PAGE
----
John page williams
The following review was written by John Page Williams, Editor-at-large, Chesapeake Bay Magazine. John, senior naturalist for the Chesapeake Bay Foundation, has been a regular contributor to Chesapeake Bay Magazine for 30 years, specializing in environmental issues, nature, wildlife, fishing and boats. He has been testing new and used boats for the magazine's Time-Tested and New Boat News departments since 1998.
Cobalt 200
MAY 2011
 
   
Length overall  19' 4" (w/o swim platform)
Beam  8' 4"
Draft  6" (drive up)
Deadrise  20 degrees
Weight 3,500 lb
Fuel 40 gals
Water 10 gals
Base Price  $42,838

There's a lot to be said for buying the smallest boat in the line of a high-end company. Cobalt's new 200 is a great case in point. She is a beautifully built little boat that comes with all of Cobalt's top-quality design, engineering, materials and construction. In a well upholstered "sportboat," there are lots of places where a shoddy builder can cut corners, but Cobalt invites close inspection in places where the sun doesn't normally shine.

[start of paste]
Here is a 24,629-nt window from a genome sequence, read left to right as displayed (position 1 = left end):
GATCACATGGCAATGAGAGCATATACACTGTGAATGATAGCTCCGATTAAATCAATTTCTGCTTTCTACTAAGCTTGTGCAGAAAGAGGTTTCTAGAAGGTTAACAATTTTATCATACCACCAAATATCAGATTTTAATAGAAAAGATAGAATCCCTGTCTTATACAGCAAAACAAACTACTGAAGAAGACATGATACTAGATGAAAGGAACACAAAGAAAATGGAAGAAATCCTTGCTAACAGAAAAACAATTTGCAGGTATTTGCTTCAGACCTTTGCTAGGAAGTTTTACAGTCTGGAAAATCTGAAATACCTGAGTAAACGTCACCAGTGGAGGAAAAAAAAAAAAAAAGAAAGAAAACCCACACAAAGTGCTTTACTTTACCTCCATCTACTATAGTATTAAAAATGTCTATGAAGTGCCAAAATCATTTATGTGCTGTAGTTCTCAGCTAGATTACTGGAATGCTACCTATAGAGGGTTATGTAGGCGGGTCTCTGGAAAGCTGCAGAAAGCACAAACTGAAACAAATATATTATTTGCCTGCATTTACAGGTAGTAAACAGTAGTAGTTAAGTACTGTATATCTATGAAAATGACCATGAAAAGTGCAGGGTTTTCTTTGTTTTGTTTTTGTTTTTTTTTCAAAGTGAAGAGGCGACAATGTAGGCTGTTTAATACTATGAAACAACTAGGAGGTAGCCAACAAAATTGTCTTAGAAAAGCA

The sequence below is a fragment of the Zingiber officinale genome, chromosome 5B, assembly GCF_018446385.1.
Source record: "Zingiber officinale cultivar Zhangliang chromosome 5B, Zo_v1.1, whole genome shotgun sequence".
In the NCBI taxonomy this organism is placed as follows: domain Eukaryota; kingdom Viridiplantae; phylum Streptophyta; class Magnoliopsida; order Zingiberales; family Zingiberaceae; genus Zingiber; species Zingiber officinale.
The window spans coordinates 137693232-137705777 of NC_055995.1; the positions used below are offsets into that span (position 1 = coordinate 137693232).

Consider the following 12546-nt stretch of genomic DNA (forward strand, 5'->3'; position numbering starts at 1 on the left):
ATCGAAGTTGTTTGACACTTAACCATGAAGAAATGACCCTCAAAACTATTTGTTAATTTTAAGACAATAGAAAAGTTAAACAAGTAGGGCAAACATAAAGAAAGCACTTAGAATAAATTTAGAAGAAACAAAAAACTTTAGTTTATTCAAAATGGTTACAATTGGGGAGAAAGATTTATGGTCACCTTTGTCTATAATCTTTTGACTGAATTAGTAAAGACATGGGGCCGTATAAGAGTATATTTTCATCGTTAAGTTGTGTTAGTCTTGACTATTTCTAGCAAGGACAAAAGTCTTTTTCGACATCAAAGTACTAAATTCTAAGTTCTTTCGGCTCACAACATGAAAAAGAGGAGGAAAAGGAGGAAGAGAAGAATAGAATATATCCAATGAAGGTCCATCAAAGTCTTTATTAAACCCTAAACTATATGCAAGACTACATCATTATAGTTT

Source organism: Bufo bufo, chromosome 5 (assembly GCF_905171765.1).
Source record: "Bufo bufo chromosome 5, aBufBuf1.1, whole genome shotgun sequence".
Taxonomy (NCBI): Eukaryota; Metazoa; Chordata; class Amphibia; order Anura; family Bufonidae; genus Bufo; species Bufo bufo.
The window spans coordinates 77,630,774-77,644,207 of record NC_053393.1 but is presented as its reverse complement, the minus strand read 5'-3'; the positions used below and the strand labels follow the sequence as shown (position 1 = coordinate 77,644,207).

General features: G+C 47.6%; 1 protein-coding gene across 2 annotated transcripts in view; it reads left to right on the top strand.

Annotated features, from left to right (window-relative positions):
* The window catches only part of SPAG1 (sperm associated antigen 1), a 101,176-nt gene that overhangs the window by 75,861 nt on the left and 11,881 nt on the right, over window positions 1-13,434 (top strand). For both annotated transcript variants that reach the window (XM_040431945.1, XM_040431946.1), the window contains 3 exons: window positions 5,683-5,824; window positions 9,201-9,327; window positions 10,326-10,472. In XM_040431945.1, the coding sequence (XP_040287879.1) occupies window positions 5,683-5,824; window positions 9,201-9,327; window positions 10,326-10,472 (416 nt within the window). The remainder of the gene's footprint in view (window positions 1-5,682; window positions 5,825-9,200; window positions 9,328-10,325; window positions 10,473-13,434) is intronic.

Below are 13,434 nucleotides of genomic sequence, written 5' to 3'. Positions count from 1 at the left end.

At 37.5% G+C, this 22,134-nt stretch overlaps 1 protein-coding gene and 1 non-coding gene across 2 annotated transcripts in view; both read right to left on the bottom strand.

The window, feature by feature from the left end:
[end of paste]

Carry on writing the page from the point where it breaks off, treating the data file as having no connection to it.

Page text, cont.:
Astern is power from Volvo or Mercury with entry-level prices as low as $42,838, but a good choice for Chesapeake boaters is MerCruiser's new 220-hp MerCruiser 4.3 MPI ECT V-6 engine with Bravo 3 dual-propeller stern-drive, Digital/Shift (DTS), and SeaCore anti-corrosion system. "ECT" stands for the company's latest emissions control technology, which also quiets the engine at cruising speeds and reduces fuel consumption for this already stingy engine. The Bravo 3 stern-drive offers good tracking at low speeds, strong acceleration and solid handling at speed. DTS provides smooth engine control and SeaCore protects the engine in Bay water. Those options raise the price to $53,844, but they also protect the owner's investment in the boat.

So what about the 200 itself? She offers a generous swim platform, a stern sunpad that converts to a lounge, an easy passage from the platform to the cockpit, a comfortable chair at the helm, wraparound seating to starboard aft of the helm seat, and an aft-facing lounge/settee to port. The open bow holds two more lounges. There's plenty of storage under the seats, plus space for skis, wakeboards or dive tanks in the port console. This little runabout can play all day and then dress up for dinner. Cobalt Boats, Neodesha, Kans., 800-468-5764; www.cobaltboats.com.